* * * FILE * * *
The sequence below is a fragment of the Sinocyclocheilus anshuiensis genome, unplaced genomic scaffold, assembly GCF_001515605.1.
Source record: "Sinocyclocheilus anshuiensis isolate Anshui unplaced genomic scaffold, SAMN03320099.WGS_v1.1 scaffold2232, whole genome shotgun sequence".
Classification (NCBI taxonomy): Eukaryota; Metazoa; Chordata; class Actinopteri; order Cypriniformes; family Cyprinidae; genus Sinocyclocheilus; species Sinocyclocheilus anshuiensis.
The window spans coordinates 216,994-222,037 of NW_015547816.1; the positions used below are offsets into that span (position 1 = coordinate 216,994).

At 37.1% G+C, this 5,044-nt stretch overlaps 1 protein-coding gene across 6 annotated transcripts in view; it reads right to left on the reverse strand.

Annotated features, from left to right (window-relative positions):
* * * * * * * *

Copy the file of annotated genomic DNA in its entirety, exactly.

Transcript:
The sequence below is a fragment of the Sinocyclocheilus anshuiensis genome, unplaced genomic scaffold, assembly GCF_001515605.1.
Source record: "Sinocyclocheilus anshuiensis isolate Anshui unplaced genomic scaffold, SAMN03320099.WGS_v1.1 scaffold2232, whole genome shotgun sequence".
Classification (NCBI taxonomy): Eukaryota; Metazoa; Chordata; class Actinopteri; order Cypriniformes; family Cyprinidae; genus Sinocyclocheilus; species Sinocyclocheilus anshuiensis.
The window spans coordinates 216,994-222,037 of NW_015547816.1; the positions used below are offsets into that span (position 1 = coordinate 216,994).

At 37.1% G+C, this 5,044-nt stretch overlaps 1 protein-coding gene across 6 annotated transcripts in view; it reads right to left on the reverse strand.

Annotated features, from left to right (window-relative positions):